Anyone can have an eating disorder. Right now, about 30 million people in the United States suffer from an eating disorder, including celebrities. The pressure put on famous people to always look their best has pushed quite a few of them to develop eating disorders in a misguided attempt to “gain control” over their bodies. This seems to especially be the case with famous women in music and film. Thankfully, many of the women in the spotlight have had success in overcoming their eating disorders and have since come forward to advocate for positive body image mentality and health. Some of the most famous women in recovery can be found below, along with what they have to say about their experiences with an eating disorder.
Pop star Demi Lovato was treated for both bulimia and anorexia back in 2010. Since then, she has come forward as an unofficial spokesperson for women and young girls who struggle with body image and eating disorders. Lovato avoids relapse by focusing on a health and fitness plan that was constructed as part of her recovery. As one of the most famous women in recovery, Lovato says:
“I have come a long way mentally, emotionally, and physically, and I’m proud of where I am today. When I look back, it saddens me to think that I was so hard on myself — when I was younger, I thought I had to look like everyone else, but I learned that beauty comes from how you feel about yourself. Once I started taking care of my mind, body, and soul, I realized that I didn’t need to conform to what’s ‘normal’ and started to love myself.”
This pop superstar has no qualms about being one of the most well-known women in recovery. Back in 2012, when she was still in the early years of her career, singer and performer Lady Gaga revealed on her website that she was and has been struggling with both anorexia and bulimia since she was only 15 years old. When relaying this to her fans, Gaga posted stories about her weight fluctuations and even shared photos. Since opening up about her disorders, she founded the Born This Way Foundation. This nonprofit organization works with young people to provide them with resources they need in the battle against bullying, substance abuse, negative body image, and much more. Gaga says:
“My weight loss [and weight] gain since I was a child has tormented me. No amount of help has ever healed my pain about it. But YOU have… This is who I am. And I am proud at any size. And I love you, and want you to be proud in any form you may take as well.”
Canadian alternative rock singer and songwriter Alanis Morissette has admitted to having struggled with both anorexia and bulimia when she was young, spanning from age 14 to age 18. During this time, Morissette was still trying to make it big in the music industry and faced extreme pressure and scrutiny as a budding artist. She was able to overcome her eating disorders through therapy. Now, she leads a happy and healthy life, talking about her practice of mindfulness and encouraging others who are going through what she went through to seek help like she did. On the subject of how women in recovery can overcome eating disorders, Morissette says:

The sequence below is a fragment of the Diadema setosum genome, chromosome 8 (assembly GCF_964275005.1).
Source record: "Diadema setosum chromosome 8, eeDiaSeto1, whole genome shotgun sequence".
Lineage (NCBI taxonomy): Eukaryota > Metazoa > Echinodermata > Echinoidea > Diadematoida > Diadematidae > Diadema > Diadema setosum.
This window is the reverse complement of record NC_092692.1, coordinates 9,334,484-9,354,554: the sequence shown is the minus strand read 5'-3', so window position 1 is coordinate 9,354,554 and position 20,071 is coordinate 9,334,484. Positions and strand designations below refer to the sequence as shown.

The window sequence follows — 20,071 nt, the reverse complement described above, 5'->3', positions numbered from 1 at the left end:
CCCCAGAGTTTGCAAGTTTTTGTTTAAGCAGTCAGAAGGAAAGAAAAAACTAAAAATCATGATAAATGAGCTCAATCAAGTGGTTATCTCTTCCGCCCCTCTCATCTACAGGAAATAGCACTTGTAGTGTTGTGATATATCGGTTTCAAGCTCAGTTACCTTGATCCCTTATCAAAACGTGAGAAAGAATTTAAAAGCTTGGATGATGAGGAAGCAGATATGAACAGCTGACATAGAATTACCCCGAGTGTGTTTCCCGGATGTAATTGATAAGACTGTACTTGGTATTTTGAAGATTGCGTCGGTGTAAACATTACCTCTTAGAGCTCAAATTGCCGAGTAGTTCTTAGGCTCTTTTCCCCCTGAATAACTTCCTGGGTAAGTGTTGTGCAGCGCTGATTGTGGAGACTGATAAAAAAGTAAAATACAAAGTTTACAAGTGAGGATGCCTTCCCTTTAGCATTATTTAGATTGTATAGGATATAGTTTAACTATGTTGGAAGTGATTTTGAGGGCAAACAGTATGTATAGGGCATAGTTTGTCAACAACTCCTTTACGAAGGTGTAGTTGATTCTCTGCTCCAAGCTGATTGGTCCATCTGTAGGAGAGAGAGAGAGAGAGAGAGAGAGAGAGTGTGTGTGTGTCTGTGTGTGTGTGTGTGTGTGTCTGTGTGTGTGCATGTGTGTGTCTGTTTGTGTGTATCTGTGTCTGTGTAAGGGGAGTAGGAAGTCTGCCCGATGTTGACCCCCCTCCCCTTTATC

“The big question for me around eating-disorder recovery is, ‘what is sobriety with food?’ We know with alcohol, you just don’t drink it and don’t go to a bar. With heroin, you just don’t go near it. Whereas with food, you have to eat, so how can one go from, in my case, bingeing and purging, starving, overeating, the scale going up and down— how can I go from that to a ‘sober’ approach? … For me, the idea of building boundaries has become a huge part of my spiritual practice. With the mindfulness somatic practices, it’s really helped me stay in my body.”
American actress, political activist, writer, and former fashion model Jane Fonda was one of the first celebrity women to openly address the issues of eating disorders. She has revealed that she herself had struggled with bulimia for roughly three decades, starting from as early as 12 years old. In various interviews, she has credited her upbringing as the driving force behind her disorder, stating, “I was taught to think if I wanted to be loved, I had to be thin and pretty.” As a famous woman in recovery, Fonda drives campaigns to raise awareness about bulimia, anorexia, and other eating disorders that many people struggle with today. She is a force to be reckoned with and has become one of the biggest role models for girls of all ages. Fonda says:
“I wasn’t very happy [with my body] from, I would say, puberty to 50? It took me a long time… [If] you suffer from bulimia, the older you get, the worse it gets. It takes longer to recover from a bout. I had a career, I was winning awards, I was supporting nonprofits, I had a family. I had to make a choice: I live or I die.”
Join the Women in Recovery at Willow Place
If you are one of the many women who struggle with an eating disorder, we encourage you to seek help. At Willow Place, we welcome women to heal and learn to love themselves and their bodies. Every size and shape are beautiful. If you have any questions or would like to learn more, please call us at 561-512-1605.